At one point or another, almost every person dabbles in art, and dreams of making a living at it. A high school kid starts a garage band. A college student sets up an easel, and starts to paint. A stay at home mom sits down at a computer as an aspiring novelist. More than 90 percent of these people will quit before ever realizing their potential. Those that continue all have one thing in common: a price has been paid.
For Micah Boyce, frontman and songwriter for the Illinois collective So Long Forgotten, the price of becoming a professional was paid in 2006. Although it would be another three years before the band would sign a (revolutionary) record deal, the hobby band became a band worth hearing in a few short months. After two members left and another joined, the five-piece planned on moving into a house together to write and tour enough to make rent.
But all their plans were out the window when Micah’s father was diagnosed with cancer. Four months later, he was gone. “During that time, something changed in the band,” Micah says. “Everything before that, we don’t really claim anymore. The songs we wrote during that time is what we consider the beginning of a new chapter in the band.”
The songs came together to make Beneath Our Noble Heads, which was released in 2007. It truly was a change, as So Long Forgotten began attracting label attention. They recorded a series of demos in hopes of leading to a deal, which became 2008’s Baptism EP. As interest peaked, and offers came in from different labels, the band got re-acquainted with Chad Johnson, the former head A&R at Tooth & Nail Records. Johnson laid out a very bold, very blunt offer. Walk away from a lucrative record deal, and join his Come&Live!” venture, a new record label where all the music is released through a free/pay what you want model.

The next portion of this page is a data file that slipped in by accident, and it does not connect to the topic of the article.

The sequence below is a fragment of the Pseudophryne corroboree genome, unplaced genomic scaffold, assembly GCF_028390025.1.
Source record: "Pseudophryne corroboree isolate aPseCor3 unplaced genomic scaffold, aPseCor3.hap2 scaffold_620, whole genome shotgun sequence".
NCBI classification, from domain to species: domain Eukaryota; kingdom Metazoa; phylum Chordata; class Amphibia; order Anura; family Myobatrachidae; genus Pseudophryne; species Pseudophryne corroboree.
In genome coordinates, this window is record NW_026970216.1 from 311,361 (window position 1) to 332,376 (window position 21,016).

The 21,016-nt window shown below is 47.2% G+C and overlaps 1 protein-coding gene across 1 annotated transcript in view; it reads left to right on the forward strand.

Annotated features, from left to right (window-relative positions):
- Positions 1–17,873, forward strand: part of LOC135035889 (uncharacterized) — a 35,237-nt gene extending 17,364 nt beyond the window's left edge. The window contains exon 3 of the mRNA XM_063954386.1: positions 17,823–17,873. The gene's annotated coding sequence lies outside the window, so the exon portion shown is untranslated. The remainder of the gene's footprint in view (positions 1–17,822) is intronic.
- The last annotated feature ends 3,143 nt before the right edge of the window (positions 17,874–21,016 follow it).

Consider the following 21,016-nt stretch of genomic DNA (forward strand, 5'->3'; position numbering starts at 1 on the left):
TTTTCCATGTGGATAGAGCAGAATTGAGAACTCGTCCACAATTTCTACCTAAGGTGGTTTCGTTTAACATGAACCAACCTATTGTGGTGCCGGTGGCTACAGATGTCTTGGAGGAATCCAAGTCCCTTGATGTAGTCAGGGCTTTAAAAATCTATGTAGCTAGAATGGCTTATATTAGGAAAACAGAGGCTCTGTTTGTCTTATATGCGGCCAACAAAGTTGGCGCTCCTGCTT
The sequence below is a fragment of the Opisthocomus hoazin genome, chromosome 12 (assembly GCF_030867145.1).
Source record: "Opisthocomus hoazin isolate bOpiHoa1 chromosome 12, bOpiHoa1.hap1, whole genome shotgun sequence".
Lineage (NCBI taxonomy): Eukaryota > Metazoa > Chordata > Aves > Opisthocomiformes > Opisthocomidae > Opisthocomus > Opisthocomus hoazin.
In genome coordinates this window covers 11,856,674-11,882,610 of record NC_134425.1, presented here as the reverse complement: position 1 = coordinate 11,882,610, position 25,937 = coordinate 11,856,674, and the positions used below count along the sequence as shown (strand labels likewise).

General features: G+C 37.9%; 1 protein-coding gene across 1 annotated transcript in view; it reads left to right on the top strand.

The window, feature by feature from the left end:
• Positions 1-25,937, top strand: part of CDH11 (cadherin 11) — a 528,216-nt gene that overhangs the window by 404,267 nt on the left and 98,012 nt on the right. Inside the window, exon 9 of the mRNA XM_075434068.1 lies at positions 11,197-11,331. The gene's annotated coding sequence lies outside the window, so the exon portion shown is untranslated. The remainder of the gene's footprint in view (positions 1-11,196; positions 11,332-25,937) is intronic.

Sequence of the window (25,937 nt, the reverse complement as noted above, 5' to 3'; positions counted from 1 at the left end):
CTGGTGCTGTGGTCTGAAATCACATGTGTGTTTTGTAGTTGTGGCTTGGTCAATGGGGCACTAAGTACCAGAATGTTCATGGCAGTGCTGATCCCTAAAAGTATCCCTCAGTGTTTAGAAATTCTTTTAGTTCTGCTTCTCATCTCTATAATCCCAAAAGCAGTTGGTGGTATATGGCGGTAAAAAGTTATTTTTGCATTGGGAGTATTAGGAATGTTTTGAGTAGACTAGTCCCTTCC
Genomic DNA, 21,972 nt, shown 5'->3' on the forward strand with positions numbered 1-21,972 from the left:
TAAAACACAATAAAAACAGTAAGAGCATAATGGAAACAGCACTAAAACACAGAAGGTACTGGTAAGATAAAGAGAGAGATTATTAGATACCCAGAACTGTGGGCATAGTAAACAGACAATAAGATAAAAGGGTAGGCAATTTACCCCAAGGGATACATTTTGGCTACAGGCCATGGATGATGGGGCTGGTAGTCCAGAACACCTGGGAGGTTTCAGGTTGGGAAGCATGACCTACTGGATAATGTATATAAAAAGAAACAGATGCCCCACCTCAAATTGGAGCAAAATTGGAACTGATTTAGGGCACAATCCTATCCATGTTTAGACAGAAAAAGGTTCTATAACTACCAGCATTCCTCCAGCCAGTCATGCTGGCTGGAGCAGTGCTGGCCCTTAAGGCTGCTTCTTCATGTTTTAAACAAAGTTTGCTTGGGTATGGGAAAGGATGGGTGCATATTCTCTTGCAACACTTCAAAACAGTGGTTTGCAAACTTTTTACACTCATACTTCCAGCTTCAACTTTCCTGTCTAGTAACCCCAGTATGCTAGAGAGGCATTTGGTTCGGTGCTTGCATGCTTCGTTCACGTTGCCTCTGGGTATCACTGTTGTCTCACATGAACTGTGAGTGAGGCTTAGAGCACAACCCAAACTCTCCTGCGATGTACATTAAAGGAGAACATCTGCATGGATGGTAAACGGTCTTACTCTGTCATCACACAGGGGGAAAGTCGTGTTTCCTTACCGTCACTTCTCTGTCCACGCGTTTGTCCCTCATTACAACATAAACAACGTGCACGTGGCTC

While most bands would have slammed the door in Johnson’s face, and grabbed the biggest signing bonus possible, So Long Forgotten found the idea to be right in line with their mission. “Our band has always put servanthood first,” Micah says. “So many bands just exist to feed the Christian subculture monster. Instead of being a light in a dark place, Christianity becomes their genre. I think “Christian” is a much better noun than an adjective. Come&Live! pushes us to be ‘noun Christians.’ We’re not going to make a lot of money at this. It’s humbling, and it forces us to be out there where God can use this band.”
When So Long Forgotten returned to the studio for their Come&Live! debut, their longtime producers noticed a big step forward in maturity. The songwriting went in a whole new direction as Micah penned lyrics to a story that took shape over 11 songs and became the new album Things We Can See and Things We Cannot.
“A lot of this album came from realizing what being a follower of Christ really means for this life now,” Micah says. “The band was really wrestling with what it meant to advance the kingdom of heaven that Jesus talked so much about. The title came from realizing the importance of the physical and the spiritual world.”
Micah admits that the new album is in layers that unfold with multiple listens, which stands in direct opposition to profit-driven record labels, hoping to score big with an out-of-the-box hit. This time, the price of art was paid through giving up a traditional record deal. But with that price, So Long Forgotten accomplished something most artists will never reach… the freedom and inspiration to create and share, without compromise, the album they envisioned.